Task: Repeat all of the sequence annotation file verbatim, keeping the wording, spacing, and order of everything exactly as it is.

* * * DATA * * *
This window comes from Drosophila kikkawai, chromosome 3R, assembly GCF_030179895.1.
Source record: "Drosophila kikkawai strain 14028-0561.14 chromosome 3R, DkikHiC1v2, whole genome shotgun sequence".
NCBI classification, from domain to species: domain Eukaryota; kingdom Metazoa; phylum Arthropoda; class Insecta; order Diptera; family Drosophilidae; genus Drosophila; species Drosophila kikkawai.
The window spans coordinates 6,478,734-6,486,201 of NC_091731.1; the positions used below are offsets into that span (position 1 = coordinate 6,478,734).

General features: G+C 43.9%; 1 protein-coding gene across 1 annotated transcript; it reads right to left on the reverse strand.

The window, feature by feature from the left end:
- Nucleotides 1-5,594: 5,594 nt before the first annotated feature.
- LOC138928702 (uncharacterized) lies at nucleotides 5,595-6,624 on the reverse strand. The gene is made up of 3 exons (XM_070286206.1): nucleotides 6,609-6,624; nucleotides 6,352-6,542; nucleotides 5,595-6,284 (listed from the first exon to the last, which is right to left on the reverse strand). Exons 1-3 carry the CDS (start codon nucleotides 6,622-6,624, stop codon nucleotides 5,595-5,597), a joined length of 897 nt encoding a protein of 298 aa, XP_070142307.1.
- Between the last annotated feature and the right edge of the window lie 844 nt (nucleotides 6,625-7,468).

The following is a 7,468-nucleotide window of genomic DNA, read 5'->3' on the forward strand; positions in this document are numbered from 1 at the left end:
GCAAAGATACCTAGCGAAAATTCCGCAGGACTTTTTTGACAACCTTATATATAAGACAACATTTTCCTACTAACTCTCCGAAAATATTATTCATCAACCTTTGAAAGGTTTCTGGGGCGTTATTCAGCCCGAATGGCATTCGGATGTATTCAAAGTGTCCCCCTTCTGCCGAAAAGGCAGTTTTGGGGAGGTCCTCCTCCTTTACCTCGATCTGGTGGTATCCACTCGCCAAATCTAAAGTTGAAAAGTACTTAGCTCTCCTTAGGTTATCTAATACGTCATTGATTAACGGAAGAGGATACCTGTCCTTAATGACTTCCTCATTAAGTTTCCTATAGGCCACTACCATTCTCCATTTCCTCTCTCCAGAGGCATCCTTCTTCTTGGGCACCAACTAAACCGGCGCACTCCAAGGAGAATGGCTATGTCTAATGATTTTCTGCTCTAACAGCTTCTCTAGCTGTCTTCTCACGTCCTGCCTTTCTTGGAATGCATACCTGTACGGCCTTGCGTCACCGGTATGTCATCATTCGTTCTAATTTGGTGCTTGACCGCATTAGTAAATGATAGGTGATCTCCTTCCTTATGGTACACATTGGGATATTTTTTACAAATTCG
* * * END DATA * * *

This window comes from Drosophila kikkawai, chromosome 3R, assembly GCF_030179895.1.
Source record: "Drosophila kikkawai strain 14028-0561.14 chromosome 3R, DkikHiC1v2, whole genome shotgun sequence".
NCBI classification, from domain to species: domain Eukaryota; kingdom Metazoa; phylum Arthropoda; class Insecta; order Diptera; family Drosophilidae; genus Drosophila; species Drosophila kikkawai.
The window spans coordinates 6,478,734-6,486,201 of NC_091731.1; the positions used below are offsets into that span (position 1 = coordinate 6,478,734).

General features: G+C 43.9%; 1 protein-coding gene across 1 annotated transcript; it reads right to left on the reverse strand.

The window, feature by feature from the left end:
- Nucleotides 1-5,594: 5,594 nt before the first annotated feature.
- LOC138928702 (uncharacterized) lies at nucleotides 5,595-6,624 on the reverse strand. The gene is made up of 3 exons (XM_070286206.1): nucleotides 6,609-6,624; nucleotides 6,352-6,542; nucleotides 5,595-6,284 (listed from the first exon to the last, which is right to left on the reverse strand). Exons 1-3 carry the CDS (start codon nucleotides 6,622-6,624, stop codon nucleotides 5,595-5,597), a joined length of 897 nt encoding a protein of 298 aa, XP_070142307.1.
- Between the last annotated feature and the right edge of the window lie 844 nt (nucleotides 6,625-7,468).

The following is a 7,468-nucleotide window of genomic DNA, read 5'->3' on the forward strand; positions in this document are numbered from 1 at the left end:
GCAAAGATACCTAGCGAAAATTCCGCAGGACTTTTTTGACAACCTTATATATAAGACAACATTTTCCTACTAACTCTCCGAAAATATTATTCATCAACCTTTGAAAGGTTTCTGGGGCGTTATTCAGCCCGAATGGCATTCGGATGTATTCAAAGTGTCCCCCTTCTGCCGAAAAGGCAGTTTTGGGGAGGTCCTCCTCCTTTACCTCGATCTGGTGGTATCCACTCGCCAAATCTAAAGTTGAAAAGTACTTAGCTCTCCTTAGGTTATCTAATACGTCATTGATTAACGGAAGAGGATACCTGTCCTTAATGACTTCCTCATTAAGTTTCCTATAGGCCACTACCATTCTCCATTTCCTCTCTCCAGAGGCATCCTTCTTCTTGGGCACCAACTAAACCGGCGCACTCCAAGGAGAATGGCTATGTCTAATGATTTTCTGCTCTAACAGCTTCTCTAGCTGTCTTCTCACGTCCTGCCTTTCTTGGAATGCATACCTGTACGGCCTTGCGTCACCGGTATGTCATCATTCGTTCTAATTTGGTGCTTGACCGCATTAGTAAATGATAGGTGATCTCCTTCCTTATGGTACACATTGGGATATTTTTTACAAATTCG